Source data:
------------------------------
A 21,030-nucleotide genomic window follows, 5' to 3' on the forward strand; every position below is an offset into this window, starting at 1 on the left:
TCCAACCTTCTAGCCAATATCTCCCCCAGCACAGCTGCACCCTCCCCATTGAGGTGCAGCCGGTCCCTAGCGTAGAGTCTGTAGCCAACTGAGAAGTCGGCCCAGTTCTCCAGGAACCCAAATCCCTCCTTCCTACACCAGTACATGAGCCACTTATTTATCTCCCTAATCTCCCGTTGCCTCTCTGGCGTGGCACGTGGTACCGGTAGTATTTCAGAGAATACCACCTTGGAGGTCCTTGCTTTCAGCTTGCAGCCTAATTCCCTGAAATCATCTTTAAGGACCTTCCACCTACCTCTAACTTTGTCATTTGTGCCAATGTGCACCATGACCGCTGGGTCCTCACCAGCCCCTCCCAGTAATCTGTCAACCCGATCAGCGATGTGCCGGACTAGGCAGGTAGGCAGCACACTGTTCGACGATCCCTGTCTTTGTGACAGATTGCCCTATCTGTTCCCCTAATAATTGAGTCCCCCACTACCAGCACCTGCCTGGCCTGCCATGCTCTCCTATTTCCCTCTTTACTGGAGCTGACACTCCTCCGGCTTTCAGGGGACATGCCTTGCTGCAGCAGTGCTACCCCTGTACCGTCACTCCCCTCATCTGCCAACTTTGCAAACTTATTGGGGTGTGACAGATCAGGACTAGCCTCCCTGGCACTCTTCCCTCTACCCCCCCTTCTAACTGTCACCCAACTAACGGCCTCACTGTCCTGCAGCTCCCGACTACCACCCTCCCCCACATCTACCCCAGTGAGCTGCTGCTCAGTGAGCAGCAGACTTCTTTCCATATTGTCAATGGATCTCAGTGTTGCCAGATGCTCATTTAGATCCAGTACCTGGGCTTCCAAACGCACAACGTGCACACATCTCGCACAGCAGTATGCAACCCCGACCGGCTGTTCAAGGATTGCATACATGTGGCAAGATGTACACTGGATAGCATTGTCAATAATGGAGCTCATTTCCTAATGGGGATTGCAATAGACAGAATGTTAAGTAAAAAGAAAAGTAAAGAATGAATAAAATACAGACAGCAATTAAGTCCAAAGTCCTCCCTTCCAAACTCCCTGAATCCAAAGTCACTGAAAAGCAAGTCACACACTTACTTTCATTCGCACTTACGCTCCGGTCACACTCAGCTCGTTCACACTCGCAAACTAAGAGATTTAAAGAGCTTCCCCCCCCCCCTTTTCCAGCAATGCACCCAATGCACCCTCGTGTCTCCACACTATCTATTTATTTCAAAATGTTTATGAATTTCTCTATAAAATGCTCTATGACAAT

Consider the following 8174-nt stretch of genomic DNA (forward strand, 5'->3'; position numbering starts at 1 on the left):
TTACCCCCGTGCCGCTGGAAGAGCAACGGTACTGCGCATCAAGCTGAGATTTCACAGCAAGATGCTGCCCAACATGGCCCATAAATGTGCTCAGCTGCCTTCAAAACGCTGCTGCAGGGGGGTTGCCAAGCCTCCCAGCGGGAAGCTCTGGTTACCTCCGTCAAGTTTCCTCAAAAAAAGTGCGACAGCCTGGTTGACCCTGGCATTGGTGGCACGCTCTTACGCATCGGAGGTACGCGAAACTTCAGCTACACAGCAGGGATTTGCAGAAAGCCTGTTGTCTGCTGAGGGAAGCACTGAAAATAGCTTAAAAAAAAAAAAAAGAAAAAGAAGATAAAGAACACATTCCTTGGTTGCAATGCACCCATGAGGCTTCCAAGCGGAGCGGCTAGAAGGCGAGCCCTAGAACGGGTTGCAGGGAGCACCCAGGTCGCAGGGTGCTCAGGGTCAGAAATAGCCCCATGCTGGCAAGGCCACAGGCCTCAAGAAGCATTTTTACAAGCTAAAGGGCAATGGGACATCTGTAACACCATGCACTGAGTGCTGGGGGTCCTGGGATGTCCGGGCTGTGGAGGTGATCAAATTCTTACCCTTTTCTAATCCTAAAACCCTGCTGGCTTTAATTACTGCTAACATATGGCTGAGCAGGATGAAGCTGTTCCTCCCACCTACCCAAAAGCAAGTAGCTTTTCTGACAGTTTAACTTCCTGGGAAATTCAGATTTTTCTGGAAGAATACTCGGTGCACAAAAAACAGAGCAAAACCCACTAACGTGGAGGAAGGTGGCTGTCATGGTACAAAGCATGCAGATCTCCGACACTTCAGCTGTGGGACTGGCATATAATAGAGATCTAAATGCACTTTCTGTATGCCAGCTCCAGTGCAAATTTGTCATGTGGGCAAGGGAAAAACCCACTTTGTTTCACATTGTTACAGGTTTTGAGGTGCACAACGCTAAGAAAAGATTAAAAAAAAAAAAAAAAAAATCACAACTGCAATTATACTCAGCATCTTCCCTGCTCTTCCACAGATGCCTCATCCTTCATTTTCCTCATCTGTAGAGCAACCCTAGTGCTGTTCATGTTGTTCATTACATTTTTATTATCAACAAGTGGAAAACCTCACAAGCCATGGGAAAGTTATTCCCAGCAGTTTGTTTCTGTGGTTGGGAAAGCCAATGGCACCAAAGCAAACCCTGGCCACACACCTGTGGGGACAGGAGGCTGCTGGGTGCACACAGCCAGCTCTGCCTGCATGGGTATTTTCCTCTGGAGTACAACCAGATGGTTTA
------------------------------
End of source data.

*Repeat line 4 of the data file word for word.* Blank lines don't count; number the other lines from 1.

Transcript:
TTACCCCCGTGCCGCTGGAAGAGCAACGGTACTGCGCATCAAGCTGAGATTTCACAGCAAGATGCTGCCCAACATGGCCCATAAATGTGCTCAGCTGCCTTCAAAACGCTGCTGCAGGGGGGTTGCCAAGCCTCCCAGCGGGAAGCTCTGGTTACCTCCGTCAAGTTTCCTCAAAAAAAGTGCGACAGCCTGGTTGACCCTGGCATTGGTGGCACGCTCTTACGCATCGGAGGTACGCGAAACTTCAGCTACACAGCAGGGATTTGCAGAAAGCCTGTTGTCTGCTGAGGGAAGCACTGAAAATAGCTTAAAAAAAAAAAAAAGAAAAAGAAGATAAAGAACACATTCCTTGGTTGCAATGCACCCATGAGGCTTCCAAGCGGAGCGGCTAGAAGGCGAGCCCTAGAACGGGTTGCAGGGAGCACCCAGGTCGCAGGGTGCTCAGGGTCAGAAATAGCCCCATGCTGGCAAGGCCACAGGCCTCAAGAAGCATTTTTACAAGCTAAAGGGCAATGGGACATCTGTAACACCATGCACTGAGTGCTGGGGGTCCTGGGATGTCCGGGCTGTGGAGGTGATCAAATTCTTACCCTTTTCTAATCCTAAAACCCTGCTGGCTTTAATTACTGCTAACATATGGCTGAGCAGGATGAAGCTGTTCCTCCCACCTACCCAAAAGCAAGTAGCTTTTCTGACAGTTTAACTTCCTGGGAAATTCAGATTTTTCTGGAAGAATACTCGGTGCACAAAAAACAGAGCAAAACCCACTAACGTGGAGGAAGGTGGCTGTCATGGTACAAAGCATGCAGATCTCCGACACTTCAGCTGTGGGACTGGCATATAATAGAGATCTAAATGCACTTTCTGTATGCCAGCTCCAGTGCAAATTTGTCATGTGGGCAAGGGAAAAACCCACTTTGTTTCACATTGTTACAGGTTTTGAGGTGCACAACGCTAAGAAAAGATTAAAAAAAAAAAAAAAAAAATCACAACTGCAATTATACTCAGCATCTTCCCTGCTCTTCCACAGATGCCTCATCCTTCATTTTCCTCATCTGTAGAGCAACCCTAGTGCTGTTCATGTTGTTCATTACATTTTTATTATCAACAAGTGGAAAACCTCACAAGCCATGGGAAAGTTATTCCCAGCAGTTTGTTTCTGTGGTTGGGAAAGCCAATGGCACCAAAGCAAACCCTGGCCACACACCTGTGGGGACAGGAGGCTGCTGGGTGCACACAGCCAGCTCTGCCTGCATGGGTATTTTCCTCTGGAGTACAACCAGATGGTTTA